Over the past two weeks, Crossroads GPS, the Karl Rove-fronted mega-group devoted to putting Republicans in office, has launched multiple ads hitting vulnerable Senate Democrats Mark Pryor (Ark.) and Kay Hagan (NC) for their positions on old-age entitlements Social Security and Medicare.
You can understand why a Republican group might go after Democrats on these issues. Far more than Obamacare, Medicare and, to a lesser extent, Social Security are the nation's two biggest long-term fiscal problems, its most significant drivers of long-term debt, and arguably the hardest government programs to reform.
Here's the funny part. Crossroads is knocking both Democratic candidates from the left—criticizing both candidates for wanting to cut and reform entitlements.
"It's troubling that Senator Mark Pryor said we should overhaul Social Security and Medicare," the first ad says.
"Kay Hagan is a 'big believer' in a controversial plan that raises the retirement age, reduces the home mortgage deduction, and increases out-of-pocket Medicare costs," the other ad charges. From the dark music to the accusatory tone of the narrator, it leaves little doubt that this supposed to be a bad thing.
Watch the ad below:
We've seen this strategy before. In 2012, GOP presidential candidate Mitt Romney ran on a promise to "protect Medicare," and attacked President Obama for cutting Medicare to pay for Obamacare.
There are all sorts of issues here. One is that the ads are exaggerating the cuts and reforms the two Democrats support. As The Washington Post's Greg Sargent (who has written about both ads already) noted recently, the first ad is based on an interview in which Pryor talked hypothetically about raising Social Security's retirement age for today's teenagers. The second ad plays on Hagan's support for the Simpson-Bowles debt reduction framework, a Beltway-favorite plan to raise taxes and tweak the entitlement system into something like sustainability over the next six decades. The retirement age would rise with glacial speed, going from 65 to 69 between now and 2075.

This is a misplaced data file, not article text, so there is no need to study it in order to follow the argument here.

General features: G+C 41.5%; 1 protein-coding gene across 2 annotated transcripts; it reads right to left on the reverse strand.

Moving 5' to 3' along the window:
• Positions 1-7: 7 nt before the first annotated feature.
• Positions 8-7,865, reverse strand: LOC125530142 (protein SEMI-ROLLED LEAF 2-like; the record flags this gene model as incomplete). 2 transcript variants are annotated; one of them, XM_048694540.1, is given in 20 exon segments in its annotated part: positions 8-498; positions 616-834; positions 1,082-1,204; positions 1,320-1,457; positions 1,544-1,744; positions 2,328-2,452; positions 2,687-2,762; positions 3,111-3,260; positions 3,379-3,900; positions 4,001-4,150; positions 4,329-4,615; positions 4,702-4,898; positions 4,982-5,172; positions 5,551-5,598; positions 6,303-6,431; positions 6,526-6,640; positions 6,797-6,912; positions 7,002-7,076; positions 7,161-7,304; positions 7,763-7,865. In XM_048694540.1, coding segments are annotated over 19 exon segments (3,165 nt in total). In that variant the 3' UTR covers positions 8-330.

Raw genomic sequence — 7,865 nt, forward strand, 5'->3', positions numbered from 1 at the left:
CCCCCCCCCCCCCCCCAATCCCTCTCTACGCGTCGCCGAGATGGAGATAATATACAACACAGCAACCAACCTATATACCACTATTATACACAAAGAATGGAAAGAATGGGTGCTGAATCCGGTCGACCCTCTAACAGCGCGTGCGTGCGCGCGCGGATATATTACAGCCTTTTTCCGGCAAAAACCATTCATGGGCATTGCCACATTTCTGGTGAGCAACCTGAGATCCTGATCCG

This is what Republicans are telling people to vote against: hypothetical entitlement reforms and benefit tweaks that take decades to implement.
Yes, there were problems with the Simpson-Bowles plan, and reasonable people can disagree on its merits and particulars. But in this case, it's a mistake to worry too much about the details, which are secondary at best. Instead, it's important to focus on the essence of the ad, its lizard-brain appeal to a kind of inchoate fear of collapse and change.
It is almost totally incoherent. In a delightfully absurd twist, the second ad also goes after Sen. Hagan for "voting for trillions in wasteful spending and debt." This is like criticizing someone for being anti-sunshine and then immediately warning that she supports a plan to ban clouds.
Sure, the ad sticks carefully the word "wasteful" in the mix, and alludes to Hagan's spending priorities, but again, the details aren't the point. If rising federal debt is the problem, the cutting federal spending on Medicare is eventually going to be necessary. There's no way to solve the federal debt problem without touching Medicare.
Too many Republicans don't know how to talk about entitlement reform, or at least really don't want to. You can see that inability on display in this local news interview with Elise Stefanik, a Republican candidate for Congress in New York. She talks about preserving and protecting entitlements, promises no cuts for those at or near the retirement age, and then literally cuts off the interview and walks away when pressed for more details.
Here's what you learn from all this: that the Karl Rove-wing of the Republican party is happy to mislead and exaggerate in order to attack Democrats, that the Bush-era party establishment's commitment to fiscal reforms remains puddle-deep, that at least through the mid-terms the GOP aims to be the party of seniors, that parts of the party remain unwilling to discuss even the most basic details of the reforms they claim to support, and, most importantly, that Republicans are likely still far from making anything like a meaningful and unified push on entitlement reform.
Not everyone in the party is playing the game like this. As with just about every issue right now, Republicans are fractured and confused on how to handle entitlements. But with these sorts of well-funded ads (the Hagan spot is a $1 million ad buy), influential parts of the party are making it more difficult to sort out that confusion by walling off even the most timid of reforms.
And even more than that, these ads illustrate the ways that the Republican party is still struggling to figure itself out while offering a glimpse into the state of policy discourse—not so much on the broader right, but within certain factions of the GOP power structure. These shallow, shell-game attack ads are meant to play on voter fear and confusion about important policy details, but what they end up revealing is the party's own fear and confusion about how to answer some of the biggest policy questions of the day.